This article is one of an occasional series of opinions by our members.
The Office of the Australian Information Commissioner (OAIC) Saga. Will it end with the 2015 Budget?
Author: Tim Smith
(The Hon Tim Smith QC, former Supreme Court Judge and former Commissioner of the ALRC and VLRC. Tim Smith is the Chair of Accountability Round Table)
Let me tell you about an ongoing saga that has been largely ignored. As you follow my account, please think of the current predicament of Professor McMillan, the Australian Information Commissioner, (the head of the Office of the Australian Information Commissioner (OAIC). Contemplate him working for yet another month from home with no staff in Canberra and just a few remaining in Sydney. He will be having to triage elsewhere, the applications to review the Government’s refusals of access to information held for us under the Freedom of Information Act. He will be unable to adequately address his other statutory responsibilities such as reporting to the Attorney-General on how public sector information is collected, disclosed, and accessed and how the Government can be more open and accountable. His appointment expires on 31 October this year. He has had to deal with the uncertainty of whether, and how, he and the OAIC can or will continue to function. Professor McMillan deserves the profound thanks of the Australian people for keeping this vital office operating.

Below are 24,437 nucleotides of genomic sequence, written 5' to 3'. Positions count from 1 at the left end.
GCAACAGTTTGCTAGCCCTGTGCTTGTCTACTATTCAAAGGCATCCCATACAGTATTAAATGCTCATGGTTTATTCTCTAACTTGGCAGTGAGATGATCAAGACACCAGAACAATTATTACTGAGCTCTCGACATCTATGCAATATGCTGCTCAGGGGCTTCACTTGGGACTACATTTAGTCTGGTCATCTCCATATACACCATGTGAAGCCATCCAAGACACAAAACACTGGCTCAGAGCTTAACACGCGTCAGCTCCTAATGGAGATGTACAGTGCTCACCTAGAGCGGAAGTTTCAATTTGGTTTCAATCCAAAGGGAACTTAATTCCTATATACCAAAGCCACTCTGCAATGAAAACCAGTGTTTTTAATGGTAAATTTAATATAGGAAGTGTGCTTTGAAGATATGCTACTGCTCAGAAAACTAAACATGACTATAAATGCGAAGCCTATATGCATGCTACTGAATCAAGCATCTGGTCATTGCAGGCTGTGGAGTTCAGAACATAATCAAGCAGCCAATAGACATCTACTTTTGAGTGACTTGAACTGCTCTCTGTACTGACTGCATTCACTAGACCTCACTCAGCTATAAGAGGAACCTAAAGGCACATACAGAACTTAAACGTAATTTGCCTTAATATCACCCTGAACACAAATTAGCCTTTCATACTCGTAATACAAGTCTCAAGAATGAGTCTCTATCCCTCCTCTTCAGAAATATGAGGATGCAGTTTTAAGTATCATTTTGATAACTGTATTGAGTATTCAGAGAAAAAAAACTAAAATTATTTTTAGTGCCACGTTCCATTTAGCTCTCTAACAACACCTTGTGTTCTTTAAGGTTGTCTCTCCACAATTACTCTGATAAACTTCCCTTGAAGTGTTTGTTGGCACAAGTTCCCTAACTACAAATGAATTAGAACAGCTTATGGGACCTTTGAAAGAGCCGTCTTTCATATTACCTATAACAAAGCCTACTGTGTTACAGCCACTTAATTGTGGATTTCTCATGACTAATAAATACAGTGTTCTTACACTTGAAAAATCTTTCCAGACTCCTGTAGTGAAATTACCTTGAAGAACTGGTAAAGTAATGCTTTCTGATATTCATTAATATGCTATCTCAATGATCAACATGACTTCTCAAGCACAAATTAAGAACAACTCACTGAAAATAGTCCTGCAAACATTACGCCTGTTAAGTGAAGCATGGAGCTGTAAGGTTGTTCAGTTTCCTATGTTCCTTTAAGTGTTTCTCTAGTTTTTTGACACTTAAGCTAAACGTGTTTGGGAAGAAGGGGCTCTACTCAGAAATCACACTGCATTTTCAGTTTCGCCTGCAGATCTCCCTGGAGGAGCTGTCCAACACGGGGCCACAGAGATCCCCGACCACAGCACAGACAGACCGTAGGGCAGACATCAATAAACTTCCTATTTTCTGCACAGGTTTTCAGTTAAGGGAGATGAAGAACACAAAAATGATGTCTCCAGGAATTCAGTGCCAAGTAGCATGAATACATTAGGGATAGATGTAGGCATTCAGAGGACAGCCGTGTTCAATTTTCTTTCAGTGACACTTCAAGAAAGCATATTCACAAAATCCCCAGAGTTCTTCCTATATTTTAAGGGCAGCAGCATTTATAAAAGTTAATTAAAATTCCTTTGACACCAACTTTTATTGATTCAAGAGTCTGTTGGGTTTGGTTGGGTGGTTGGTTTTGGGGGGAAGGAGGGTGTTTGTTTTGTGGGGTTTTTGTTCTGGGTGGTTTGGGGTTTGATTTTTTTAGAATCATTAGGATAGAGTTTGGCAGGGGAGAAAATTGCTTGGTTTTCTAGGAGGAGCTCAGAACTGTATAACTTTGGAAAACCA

The story begins in May last year when the Commonwealth Government’s Budget for 2014-15 only provided funding for the OAIC’s operations until 31 December 2014 and did so on the basis that it would be abolished as from 1 January 2015. To carry out its plan, the government needed Parliament to pass legislation to amend three Acts, including the FOI Act, and to repeal the Australian Information Commissioner Act; for under our Constitution, and the Rule of Law, only the Commonwealth Parliament can legislate. On 2 October,
five months later, recognising that obligation, the government introduced its Bill to abolish the OAIC into Parliament. It reached the Senate on 30 October and was considered by the Legal and Constitutional Affairs Committee. An overwhelming case against the abolition of the OAIC emerged from the Committee’s hearing and is outlined in the dissenting Reports. On 25 November 2014, the 8th sitting day before Christmas , the Committee reported. It then became clear that the Senate would not pass the Bill.
The Government could have withdrawn the Bill or put it to a vote in December’s or this year’s sittings. Instead the Bill has been allowed to sink in the list of Government Business from number 9 to 14 where it will not be reached. Notwithstanding the Prime Minister’s assurance on 10 February that “Good Government starts today”, the Government does not appear to have accepted that reality or addressed the funding needed by the OAIC to meet its statutory responsibilities. Since the Senate deadlock emerged, the Government has not explained its actions or intentions to the Parliament or the people. It cannot be budgetary needs. On its own figures, the additional annual budgetry amount required for the OAIC to continue its vital role is $2.55m. Such a sum can be easily found for things that governments want to support – a recent example being the $4m. found for the Bjorn Lomborg Centre.